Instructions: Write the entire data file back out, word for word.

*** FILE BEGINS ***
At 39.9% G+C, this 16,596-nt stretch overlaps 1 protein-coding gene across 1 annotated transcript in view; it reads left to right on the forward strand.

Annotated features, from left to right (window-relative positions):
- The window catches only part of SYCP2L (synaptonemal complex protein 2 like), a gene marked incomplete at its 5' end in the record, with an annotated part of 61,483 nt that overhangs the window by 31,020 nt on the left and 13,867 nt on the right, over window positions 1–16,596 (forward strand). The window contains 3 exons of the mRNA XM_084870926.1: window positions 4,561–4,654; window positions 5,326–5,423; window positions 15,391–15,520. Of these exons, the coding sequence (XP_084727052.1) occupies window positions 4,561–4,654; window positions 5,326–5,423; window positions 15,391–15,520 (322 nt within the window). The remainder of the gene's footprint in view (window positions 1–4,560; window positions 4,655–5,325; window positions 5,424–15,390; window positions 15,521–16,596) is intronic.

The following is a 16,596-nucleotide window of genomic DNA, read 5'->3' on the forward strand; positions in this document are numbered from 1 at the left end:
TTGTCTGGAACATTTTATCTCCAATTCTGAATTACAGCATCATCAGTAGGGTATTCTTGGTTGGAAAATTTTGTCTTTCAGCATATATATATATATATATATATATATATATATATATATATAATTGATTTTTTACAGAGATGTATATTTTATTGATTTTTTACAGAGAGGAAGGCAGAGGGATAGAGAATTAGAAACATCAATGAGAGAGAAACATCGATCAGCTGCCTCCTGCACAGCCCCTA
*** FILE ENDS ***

At 39.9% G+C, this 16,596-nt stretch overlaps 1 protein-coding gene across 1 annotated transcript in view; it reads left to right on the forward strand.

Annotated features, from left to right (window-relative positions):
- The window catches only part of SYCP2L (synaptonemal complex protein 2 like), a gene marked incomplete at its 5' end in the record, with an annotated part of 61,483 nt that overhangs the window by 31,020 nt on the left and 13,867 nt on the right, over window positions 1–16,596 (forward strand). The window contains 3 exons of the mRNA XM_084870926.1: window positions 4,561–4,654; window positions 5,326–5,423; window positions 15,391–15,520. Of these exons, the coding sequence (XP_084727052.1) occupies window positions 4,561–4,654; window positions 5,326–5,423; window positions 15,391–15,520 (322 nt within the window). The remainder of the gene's footprint in view (window positions 1–4,560; window positions 4,655–5,325; window positions 5,424–15,390; window positions 15,521–16,596) is intronic.

The following is a 16,596-nucleotide window of genomic DNA, read 5'->3' on the forward strand; positions in this document are numbered from 1 at the left end:
TTGTCTGGAACATTTTATCTCCAATTCTGAATTACAGCATCATCAGTAGGGTATTCTTGGTTGGAAAATTTTGTCTTTCAGCATATATATATATATATATATATATATATATATATATATATAATTGATTTTTTACAGAGATGTATATTTTATTGATTTTTTACAGAGAGGAAGGCAGAGGGATAGAGAATTAGAAACATCAATGAGAGAGAAACATCGATCAGCTGCCTCCTGCACAGCCCCTA